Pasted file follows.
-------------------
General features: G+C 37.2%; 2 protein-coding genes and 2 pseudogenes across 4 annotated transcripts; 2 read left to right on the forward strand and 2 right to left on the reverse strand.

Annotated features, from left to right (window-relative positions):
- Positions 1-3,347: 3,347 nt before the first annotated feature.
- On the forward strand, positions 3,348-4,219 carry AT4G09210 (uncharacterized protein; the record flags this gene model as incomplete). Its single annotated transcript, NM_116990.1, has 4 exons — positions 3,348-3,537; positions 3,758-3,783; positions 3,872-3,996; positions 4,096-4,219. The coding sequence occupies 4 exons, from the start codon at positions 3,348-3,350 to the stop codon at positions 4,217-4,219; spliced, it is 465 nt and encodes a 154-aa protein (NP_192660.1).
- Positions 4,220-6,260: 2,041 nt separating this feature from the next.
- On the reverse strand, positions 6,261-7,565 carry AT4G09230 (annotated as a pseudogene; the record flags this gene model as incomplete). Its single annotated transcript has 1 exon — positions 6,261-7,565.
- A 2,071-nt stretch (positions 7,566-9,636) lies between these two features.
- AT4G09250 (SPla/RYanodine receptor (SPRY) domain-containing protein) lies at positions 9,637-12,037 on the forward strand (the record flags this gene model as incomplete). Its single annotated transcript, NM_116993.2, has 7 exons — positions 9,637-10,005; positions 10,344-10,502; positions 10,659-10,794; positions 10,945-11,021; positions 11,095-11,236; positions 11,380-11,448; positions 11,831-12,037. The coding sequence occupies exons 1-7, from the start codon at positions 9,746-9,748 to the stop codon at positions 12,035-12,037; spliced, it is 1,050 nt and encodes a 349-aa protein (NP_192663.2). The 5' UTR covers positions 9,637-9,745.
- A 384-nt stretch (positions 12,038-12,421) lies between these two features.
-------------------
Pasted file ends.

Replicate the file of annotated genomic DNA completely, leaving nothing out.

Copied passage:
General features: G+C 37.2%; 2 protein-coding genes and 2 pseudogenes across 4 annotated transcripts; 2 read left to right on the forward strand and 2 right to left on the reverse strand.

Annotated features, from left to right (window-relative positions):
- Positions 1-3,347: 3,347 nt before the first annotated feature.
- On the forward strand, positions 3,348-4,219 carry AT4G09210 (uncharacterized protein; the record flags this gene model as incomplete). Its single annotated transcript, NM_116990.1, has 4 exons — positions 3,348-3,537; positions 3,758-3,783; positions 3,872-3,996; positions 4,096-4,219. The coding sequence occupies 4 exons, from the start codon at positions 3,348-3,350 to the stop codon at positions 4,217-4,219; spliced, it is 465 nt and encodes a 154-aa protein (NP_192660.1).
- Positions 4,220-6,260: 2,041 nt separating this feature from the next.
- On the reverse strand, positions 6,261-7,565 carry AT4G09230 (annotated as a pseudogene; the record flags this gene model as incomplete). Its single annotated transcript has 1 exon — positions 6,261-7,565.
- A 2,071-nt stretch (positions 7,566-9,636) lies between these two features.
- AT4G09250 (SPla/RYanodine receptor (SPRY) domain-containing protein) lies at positions 9,637-12,037 on the forward strand (the record flags this gene model as incomplete). Its single annotated transcript, NM_116993.2, has 7 exons — positions 9,637-10,005; positions 10,344-10,502; positions 10,659-10,794; positions 10,945-11,021; positions 11,095-11,236; positions 11,380-11,448; positions 11,831-12,037. The coding sequence occupies exons 1-7, from the start codon at positions 9,746-9,748 to the stop codon at positions 12,035-12,037; spliced, it is 1,050 nt and encodes a 349-aa protein (NP_192663.2). The 5' UTR covers positions 9,637-9,745.
- A 384-nt stretch (positions 12,038-12,421) lies between these two features.